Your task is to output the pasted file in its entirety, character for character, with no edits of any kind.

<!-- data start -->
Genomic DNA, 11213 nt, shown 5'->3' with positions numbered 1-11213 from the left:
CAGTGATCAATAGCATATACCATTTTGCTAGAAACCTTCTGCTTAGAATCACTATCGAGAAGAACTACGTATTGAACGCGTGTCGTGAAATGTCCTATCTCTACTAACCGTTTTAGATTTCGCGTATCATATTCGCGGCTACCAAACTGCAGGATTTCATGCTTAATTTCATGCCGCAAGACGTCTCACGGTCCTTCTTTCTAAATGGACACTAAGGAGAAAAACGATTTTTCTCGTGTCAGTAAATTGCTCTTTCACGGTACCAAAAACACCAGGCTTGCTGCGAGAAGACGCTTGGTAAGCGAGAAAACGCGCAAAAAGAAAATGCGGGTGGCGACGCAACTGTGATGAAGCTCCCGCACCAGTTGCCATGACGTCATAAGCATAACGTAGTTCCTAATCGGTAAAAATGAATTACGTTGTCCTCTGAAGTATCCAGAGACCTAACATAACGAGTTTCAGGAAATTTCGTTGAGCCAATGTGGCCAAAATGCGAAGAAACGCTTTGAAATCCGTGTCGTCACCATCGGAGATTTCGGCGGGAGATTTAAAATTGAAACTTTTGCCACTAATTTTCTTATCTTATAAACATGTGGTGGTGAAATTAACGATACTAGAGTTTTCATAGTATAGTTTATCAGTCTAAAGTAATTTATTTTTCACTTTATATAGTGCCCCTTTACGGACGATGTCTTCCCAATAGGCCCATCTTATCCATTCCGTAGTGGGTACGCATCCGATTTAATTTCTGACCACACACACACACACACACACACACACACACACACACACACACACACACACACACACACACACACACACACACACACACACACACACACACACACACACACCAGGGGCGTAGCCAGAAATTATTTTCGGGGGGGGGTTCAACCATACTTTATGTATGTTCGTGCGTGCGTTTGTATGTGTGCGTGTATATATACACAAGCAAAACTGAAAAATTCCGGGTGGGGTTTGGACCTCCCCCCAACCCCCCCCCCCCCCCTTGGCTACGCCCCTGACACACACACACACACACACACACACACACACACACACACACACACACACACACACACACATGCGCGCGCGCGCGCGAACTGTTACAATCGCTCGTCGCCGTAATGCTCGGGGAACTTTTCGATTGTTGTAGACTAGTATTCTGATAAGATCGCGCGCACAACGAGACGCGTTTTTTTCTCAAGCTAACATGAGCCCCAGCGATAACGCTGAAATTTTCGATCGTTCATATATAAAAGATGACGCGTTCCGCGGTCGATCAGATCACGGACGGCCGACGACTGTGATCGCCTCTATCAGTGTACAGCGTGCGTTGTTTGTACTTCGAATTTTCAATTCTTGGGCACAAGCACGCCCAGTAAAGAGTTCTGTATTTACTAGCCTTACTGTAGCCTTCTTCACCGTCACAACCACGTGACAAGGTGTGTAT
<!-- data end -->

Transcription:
Genomic DNA, 11213 nt, shown 5'->3' with positions numbered 1-11213 from the left:
CAGTGATCAATAGCATATACCATTTTGCTAGAAACCTTCTGCTTAGAATCACTATCGAGAAGAACTACGTATTGAACGCGTGTCGTGAAATGTCCTATCTCTACTAACCGTTTTAGATTTCGCGTATCATATTCGCGGCTACCAAACTGCAGGATTTCATGCTTAATTTCATGCCGCAAGACGTCTCACGGTCCTTCTTTCTAAATGGACACTAAGGAGAAAAACGATTTTTCTCGTGTCAGTAAATTGCTCTTTCACGGTACCAAAAACACCAGGCTTGCTGCGAGAAGACGCTTGGTAAGCGAGAAAACGCGCAAAAAGAAAATGCGGGTGGCGACGCAACTGTGATGAAGCTCCCGCACCAGTTGCCATGACGTCATAAGCATAACGTAGTTCCTAATCGGTAAAAATGAATTACGTTGTCCTCTGAAGTATCCAGAGACCTAACATAACGAGTTTCAGGAAATTTCGTTGAGCCAATGTGGCCAAAATGCGAAGAAACGCTTTGAAATCCGTGTCGTCACCATCGGAGATTTCGGCGGGAGATTTAAAATTGAAACTTTTGCCACTAATTTTCTTATCTTATAAACATGTGGTGGTGAAATTAACGATACTAGAGTTTTCATAGTATAGTTTATCAGTCTAAAGTAATTTATTTTTCACTTTATATAGTGCCCCTTTACGGACGATGTCTTCCCAATAGGCCCATCTTATCCATTCCGTAGTGGGTACGCATCCGATTTAATTTCTGACCACACACACACACACACACACACACACACACACACACACACACACACACACACACACACACACACACACACACACACACACACACACACACACACACACACCAGGGGCGTAGCCAGAAATTATTTTCGGGGGGGGGTTCAACCATACTTTATGTATGTTCGTGCGTGCGTTTGTATGTGTGCGTGTATATATACACAAGCAAAACTGAAAAATTCCGGGTGGGGTTTGGACCTCCCCCCAACCCCCCCCCCCCCCCTTGGCTACGCCCCTGACACACACACACACACACACACACACACACACACACACACACACACACACACACACACACATGCGCGCGCGCGCGCGAACTGTTACAATCGCTCGTCGCCGTAATGCTCGGGGAACTTTTCGATTGTTGTAGACTAGTATTCTGATAAGATCGCGCGCACAACGAGACGCGTTTTTTTCTCAAGCTAACATGAGCCCCAGCGATAACGCTGAAATTTTCGATCGTTCATATATAAAAGATGACGCGTTCCGCGGTCGATCAGATCACGGACGGCCGACGACTGTGATCGCCTCTATCAGTGTACAGCGTGCGTTGTTTGTACTTCGAATTTTCAATTCTTGGGCACAAGCACGCCCAGTAAAGAGTTCTGTATTTACTAGCCTTACTGTAGCCTTCTTCACCGTCACAACCACGTGACAAGGTGTGTAT